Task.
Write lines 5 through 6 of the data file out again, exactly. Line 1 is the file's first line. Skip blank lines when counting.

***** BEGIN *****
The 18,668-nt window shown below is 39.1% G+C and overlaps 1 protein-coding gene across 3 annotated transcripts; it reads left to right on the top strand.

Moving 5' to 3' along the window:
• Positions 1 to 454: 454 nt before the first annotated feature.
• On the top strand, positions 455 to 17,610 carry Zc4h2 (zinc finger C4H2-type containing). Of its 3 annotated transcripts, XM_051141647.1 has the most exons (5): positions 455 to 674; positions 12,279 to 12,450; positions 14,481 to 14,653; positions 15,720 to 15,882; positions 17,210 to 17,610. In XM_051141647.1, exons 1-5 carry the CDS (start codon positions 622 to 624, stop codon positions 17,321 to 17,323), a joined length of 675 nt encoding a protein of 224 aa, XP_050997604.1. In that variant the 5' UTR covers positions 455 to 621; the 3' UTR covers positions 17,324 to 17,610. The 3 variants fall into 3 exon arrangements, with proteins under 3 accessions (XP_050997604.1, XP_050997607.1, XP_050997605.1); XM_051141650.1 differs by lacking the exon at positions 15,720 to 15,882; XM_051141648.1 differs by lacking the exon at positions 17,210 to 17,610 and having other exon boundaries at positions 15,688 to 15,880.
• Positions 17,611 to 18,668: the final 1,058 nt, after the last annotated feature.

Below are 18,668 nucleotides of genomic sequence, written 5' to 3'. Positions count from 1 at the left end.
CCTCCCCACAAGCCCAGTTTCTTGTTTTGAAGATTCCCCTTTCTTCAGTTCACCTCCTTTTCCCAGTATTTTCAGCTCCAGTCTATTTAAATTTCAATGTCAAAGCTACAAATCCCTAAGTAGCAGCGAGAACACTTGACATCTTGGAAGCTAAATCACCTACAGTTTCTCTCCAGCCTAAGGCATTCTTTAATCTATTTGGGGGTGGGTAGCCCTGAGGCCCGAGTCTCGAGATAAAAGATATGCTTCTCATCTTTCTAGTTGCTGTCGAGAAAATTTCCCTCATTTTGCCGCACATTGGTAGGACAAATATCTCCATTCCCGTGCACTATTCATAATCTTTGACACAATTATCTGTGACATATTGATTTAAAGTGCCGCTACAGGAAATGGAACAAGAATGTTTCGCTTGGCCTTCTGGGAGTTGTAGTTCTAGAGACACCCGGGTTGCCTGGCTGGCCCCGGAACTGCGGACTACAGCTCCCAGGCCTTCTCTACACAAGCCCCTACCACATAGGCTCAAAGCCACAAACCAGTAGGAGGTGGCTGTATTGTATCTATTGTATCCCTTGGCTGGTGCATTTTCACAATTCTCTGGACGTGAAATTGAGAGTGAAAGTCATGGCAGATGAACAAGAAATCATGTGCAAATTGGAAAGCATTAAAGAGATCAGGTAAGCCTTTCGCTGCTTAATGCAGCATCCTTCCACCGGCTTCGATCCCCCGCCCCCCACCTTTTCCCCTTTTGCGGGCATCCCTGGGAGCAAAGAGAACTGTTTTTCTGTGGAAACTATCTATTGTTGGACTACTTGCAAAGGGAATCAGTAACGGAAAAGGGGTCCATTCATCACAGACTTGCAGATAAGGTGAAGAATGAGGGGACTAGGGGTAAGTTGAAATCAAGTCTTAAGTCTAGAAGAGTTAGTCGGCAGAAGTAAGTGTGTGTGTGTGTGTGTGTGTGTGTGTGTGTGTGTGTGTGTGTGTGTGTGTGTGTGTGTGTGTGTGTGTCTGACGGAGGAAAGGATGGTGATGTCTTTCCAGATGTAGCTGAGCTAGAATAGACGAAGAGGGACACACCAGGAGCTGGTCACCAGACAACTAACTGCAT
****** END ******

• Positions 17,611 to 18,668: the final 1,058 nt, after the last annotated feature.

Below are 18,668 nucleotides of genomic sequence, written 5' to 3'. Positions count from 1 at the left end.